# How does retracting the gear affect weight and balance?

In many of the POHs, in the W&B section it is indicated that there is a moment change due to gear retraction. For example : Moment change due to gear retraction +780 in-lbs.

Two questions :

1. If I understand correctly, to simulate a gear retracted scenario I only need to add 780 to the total moment (sum of moment for the empty weight, crew, passengers, baggage etc...) while calculating the W&B. Is that correct?

2. In the majority of the POHs the C.G. envelope limits are based on gear down (fwd and aft).I saw one aircraft where it states the aft C.G. for both gear down and gear up - does it mean there is a different C.G. envelope for each case?

The aircraft in question is CJ-6A, please note the footnote in the image below

• What poh are you talking about? Jan 6, 2019 at 15:49
• Sorry , I'm not clear with your question.I mean the aircraft operating manual if that's what you mean. Jan 6, 2019 at 15:54
• I know what a POH is, I'm wondering exactly which one you are referring to? For example I can't find any reference to a moment change in the POH for a 172-RG. I also don't think you would add anything, you need to move it, the weight isn't changing, the CG is moving. Jan 6, 2019 at 16:03
• I see it now, the CJ-6A, I didn't see it at the end of your second question before... Jan 6, 2019 at 16:04
• You have a many aircraft with moment change due to landing gear retraction.I will send you few examples if you need.The moment is added to the total sum of moments and then devided by total aircraft weight to get the loaded aircraft c.g Jan 6, 2019 at 16:10

Yes the +780 inlb is the increase in the total moment aft of datum (I'm assuming it's the firewall) due to the center of gravity of the gear strut moving aft when it retracts. It's like you had a lead weight at your feet and you moved it a foot or two aft. Some retractable gear airplanes don't account for this but the Nanchang does seem to have a very long nose gear with substantial mass, so it looks like they decided they needed to take its movement into account.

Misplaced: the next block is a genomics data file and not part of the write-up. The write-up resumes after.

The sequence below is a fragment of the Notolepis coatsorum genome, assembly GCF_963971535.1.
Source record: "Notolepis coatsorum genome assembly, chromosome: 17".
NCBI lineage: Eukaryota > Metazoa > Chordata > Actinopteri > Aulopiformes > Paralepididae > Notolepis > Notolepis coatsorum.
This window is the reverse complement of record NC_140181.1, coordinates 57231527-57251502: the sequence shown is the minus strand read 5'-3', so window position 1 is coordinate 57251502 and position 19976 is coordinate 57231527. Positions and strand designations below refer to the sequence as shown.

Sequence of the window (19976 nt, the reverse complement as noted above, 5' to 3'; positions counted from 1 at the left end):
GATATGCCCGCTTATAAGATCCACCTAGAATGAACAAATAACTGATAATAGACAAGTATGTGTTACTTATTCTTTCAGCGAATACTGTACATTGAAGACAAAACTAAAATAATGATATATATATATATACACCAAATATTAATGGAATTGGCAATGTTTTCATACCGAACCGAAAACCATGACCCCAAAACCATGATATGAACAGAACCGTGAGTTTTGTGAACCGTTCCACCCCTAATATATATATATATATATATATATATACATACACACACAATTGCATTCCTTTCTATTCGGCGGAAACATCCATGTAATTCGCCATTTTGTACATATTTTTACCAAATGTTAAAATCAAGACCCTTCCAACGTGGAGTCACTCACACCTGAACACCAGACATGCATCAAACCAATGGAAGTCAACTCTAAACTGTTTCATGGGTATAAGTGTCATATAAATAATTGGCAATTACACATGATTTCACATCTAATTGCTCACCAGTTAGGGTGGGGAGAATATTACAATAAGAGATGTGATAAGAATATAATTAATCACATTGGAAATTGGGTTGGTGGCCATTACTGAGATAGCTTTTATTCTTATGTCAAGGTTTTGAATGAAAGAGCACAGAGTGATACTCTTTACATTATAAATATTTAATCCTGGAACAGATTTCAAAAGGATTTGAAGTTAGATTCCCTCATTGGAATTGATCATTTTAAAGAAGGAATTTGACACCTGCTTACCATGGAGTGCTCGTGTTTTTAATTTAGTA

The aircraft's CG envelope is a function of pitch stability at the aft limit and tail authority at the forward limit at various loadings and doesn't change. You are concerned with the actual CG location relative to the limits and there shouldn't really be two envelopes, just two CG location values for any particular load case, a gear up one and a gear down one, that reflects the 780 in/lb influence of the nose gear's movement on the CJ-6.

Since gear retraction moves the CG aft, your main concern is that the actual CG location respects the potential two worst case conditions; that is, aircraft CG gear up is within the aft limit, and aircraft CG gear down is within the forward limit.

That's how it should work and if there are actually two CG envelopes, it suggests that there are aerodynamic effects of gear extension on pitch stability and/or tail authority that were uncovered in flight testing, and that go beyond just the CG of the nosewheel moving forward. But in that case you would just expect to see a CG envelope that is more restrictive than it would otherwise be, to cater to the worst case possibilities, not two separate sets of forward and aft limits.

• Thank you for the detailed and clear answer John. Jan 6, 2019 at 17:13
• I edited the original question and added a photo of the c.g. envelope of the CJ-6A .The wording at the bottom state the aft c.g. when landing gear is up.This raised my question.Can you explain why they pointed the aft c.g. with gear up? further info - I also have the aft c.g. with gear down and also the %MAC of change due to landing gear retraction (which is the difference between %MAC aft gear down to %MAC aft gear up).Last point - the envelope in the picture is according to aft gear down. Jan 6, 2019 at 17:20
• That seems very weird to me. You would normally take all the variables into account to come up with an aft CG limit to cover the worst case loading and gear configuration, which would be gear up, because if you're at that limit in flight, lowering the gear moves it forward and all's well so who cares. I think maybe the Chinese/Russians (it's a Yak knockoff) were thinking too hard. Jan 6, 2019 at 19:18
• Pure speculation, but could it perhaps be to allow flight with an extra heavy passenger or cargo in the rear seat subject to the limitation of not retracting the gear? Performance on the Yak doesn't improve all that much when you retract, anyway. Jan 6, 2019 at 21:59
• That's an interesting thought. Tandem airplanes that solo from the front tend to have to deal with a large CG movement between 1 and 2 up because all the load variation is aft, so there could be a back seat weight restriction that can be increased if you leave the gear down. Jan 7, 2019 at 1:50